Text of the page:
For this design example, KIND = 0.3 and the inductor value is calculated to be 7.6 μH. The nearest standard value is 7.2 μH. It is important that the RMS current and saturation current ratings of the inductor not be exceeded. The RMS and peak inductor current can be found from Equation 30 and Equation 31. For this design, the RMS inductor current is 5 A and the peak inductor current is 5.8 A. The chosen inductor is a WE 7447798720, which has a saturation current rating of 7.9 A and an RMS current rating of 6 A.
As the equation set demonstrates, lower ripple currents will reduce the output voltage ripple of the regulator but will require a larger value of inductance. Selecting higher ripple currents will increase the output voltage ripple of the regulator but allow for a lower inductance value.
The current flowing through the inductor is the inductor ripple current plus the output current. During power up, faults or transient load conditions, the inductor current can increase above the peak inductor current level calculated above. In transient conditions, the inductor current can increase up to the switch current limit of the device. For this reason, the most conservative design approach is to choose an inductor with a saturation current rating equal to or greater than the switch current limit of the TPS54560 which is nominally 7.5 A.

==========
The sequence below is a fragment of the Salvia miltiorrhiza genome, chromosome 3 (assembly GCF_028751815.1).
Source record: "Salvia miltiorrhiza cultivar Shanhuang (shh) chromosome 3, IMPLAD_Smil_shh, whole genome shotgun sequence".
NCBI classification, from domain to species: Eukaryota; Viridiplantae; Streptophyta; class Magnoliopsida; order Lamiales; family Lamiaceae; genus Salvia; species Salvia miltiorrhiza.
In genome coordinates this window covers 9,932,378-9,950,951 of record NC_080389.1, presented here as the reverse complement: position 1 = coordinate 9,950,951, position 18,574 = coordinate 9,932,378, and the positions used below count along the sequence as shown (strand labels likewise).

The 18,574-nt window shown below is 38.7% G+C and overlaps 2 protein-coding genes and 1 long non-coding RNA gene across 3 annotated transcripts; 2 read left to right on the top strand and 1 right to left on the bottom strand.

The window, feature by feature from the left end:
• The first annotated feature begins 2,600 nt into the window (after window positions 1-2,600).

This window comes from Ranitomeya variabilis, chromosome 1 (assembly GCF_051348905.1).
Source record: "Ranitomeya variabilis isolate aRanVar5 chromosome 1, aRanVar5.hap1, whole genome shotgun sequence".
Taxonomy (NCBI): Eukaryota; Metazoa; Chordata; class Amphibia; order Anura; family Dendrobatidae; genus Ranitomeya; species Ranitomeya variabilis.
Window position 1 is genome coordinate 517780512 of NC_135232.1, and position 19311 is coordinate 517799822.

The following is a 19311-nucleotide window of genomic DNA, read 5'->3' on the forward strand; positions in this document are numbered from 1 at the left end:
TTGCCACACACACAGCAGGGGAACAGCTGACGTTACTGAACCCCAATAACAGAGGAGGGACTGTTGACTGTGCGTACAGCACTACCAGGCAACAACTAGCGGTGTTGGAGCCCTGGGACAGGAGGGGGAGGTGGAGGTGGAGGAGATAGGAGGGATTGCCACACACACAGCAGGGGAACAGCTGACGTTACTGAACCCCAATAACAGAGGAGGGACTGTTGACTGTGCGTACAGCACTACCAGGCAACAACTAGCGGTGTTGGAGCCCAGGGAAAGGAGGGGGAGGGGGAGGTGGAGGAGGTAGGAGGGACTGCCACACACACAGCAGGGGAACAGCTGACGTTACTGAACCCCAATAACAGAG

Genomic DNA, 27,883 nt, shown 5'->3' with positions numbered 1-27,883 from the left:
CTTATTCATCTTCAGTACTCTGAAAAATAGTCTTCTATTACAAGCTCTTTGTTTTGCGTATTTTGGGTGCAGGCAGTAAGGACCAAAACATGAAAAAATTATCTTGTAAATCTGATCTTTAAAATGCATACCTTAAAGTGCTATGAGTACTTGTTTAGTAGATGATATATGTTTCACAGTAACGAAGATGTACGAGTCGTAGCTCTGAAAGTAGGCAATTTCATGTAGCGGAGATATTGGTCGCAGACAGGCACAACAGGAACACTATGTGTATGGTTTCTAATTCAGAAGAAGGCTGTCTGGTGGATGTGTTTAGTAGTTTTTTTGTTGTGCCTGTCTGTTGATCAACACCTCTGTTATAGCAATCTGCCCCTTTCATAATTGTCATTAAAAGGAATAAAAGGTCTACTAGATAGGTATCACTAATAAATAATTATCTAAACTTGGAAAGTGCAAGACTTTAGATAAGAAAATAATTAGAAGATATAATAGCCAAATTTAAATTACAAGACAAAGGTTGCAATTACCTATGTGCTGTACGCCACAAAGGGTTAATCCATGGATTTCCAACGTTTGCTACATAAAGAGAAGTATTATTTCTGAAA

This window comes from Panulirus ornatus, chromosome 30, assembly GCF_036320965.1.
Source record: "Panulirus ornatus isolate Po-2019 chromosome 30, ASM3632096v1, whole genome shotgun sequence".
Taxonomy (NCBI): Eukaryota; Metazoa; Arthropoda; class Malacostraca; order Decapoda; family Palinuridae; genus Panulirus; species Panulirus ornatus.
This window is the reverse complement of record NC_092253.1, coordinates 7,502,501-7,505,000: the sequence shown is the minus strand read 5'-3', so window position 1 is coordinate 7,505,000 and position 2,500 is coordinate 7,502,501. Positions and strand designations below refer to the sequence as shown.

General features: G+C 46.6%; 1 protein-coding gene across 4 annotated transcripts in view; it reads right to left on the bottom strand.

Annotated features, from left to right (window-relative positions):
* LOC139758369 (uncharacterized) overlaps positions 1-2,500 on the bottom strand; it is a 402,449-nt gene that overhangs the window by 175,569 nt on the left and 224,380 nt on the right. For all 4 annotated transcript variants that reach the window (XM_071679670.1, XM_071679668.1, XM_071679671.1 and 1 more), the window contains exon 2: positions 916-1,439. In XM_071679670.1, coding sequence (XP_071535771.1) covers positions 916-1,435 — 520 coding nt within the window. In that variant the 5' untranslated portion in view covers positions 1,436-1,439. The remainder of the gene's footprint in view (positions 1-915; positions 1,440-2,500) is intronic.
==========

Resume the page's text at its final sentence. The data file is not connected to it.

There are three primary considerations for selecting the value of the output capacitor. The output capacitor determines the modulator pole, the output voltage ripple, and how the regulator responds to a large change in load current. The output capacitance needs to be selected based on the most stringent of these three criteria.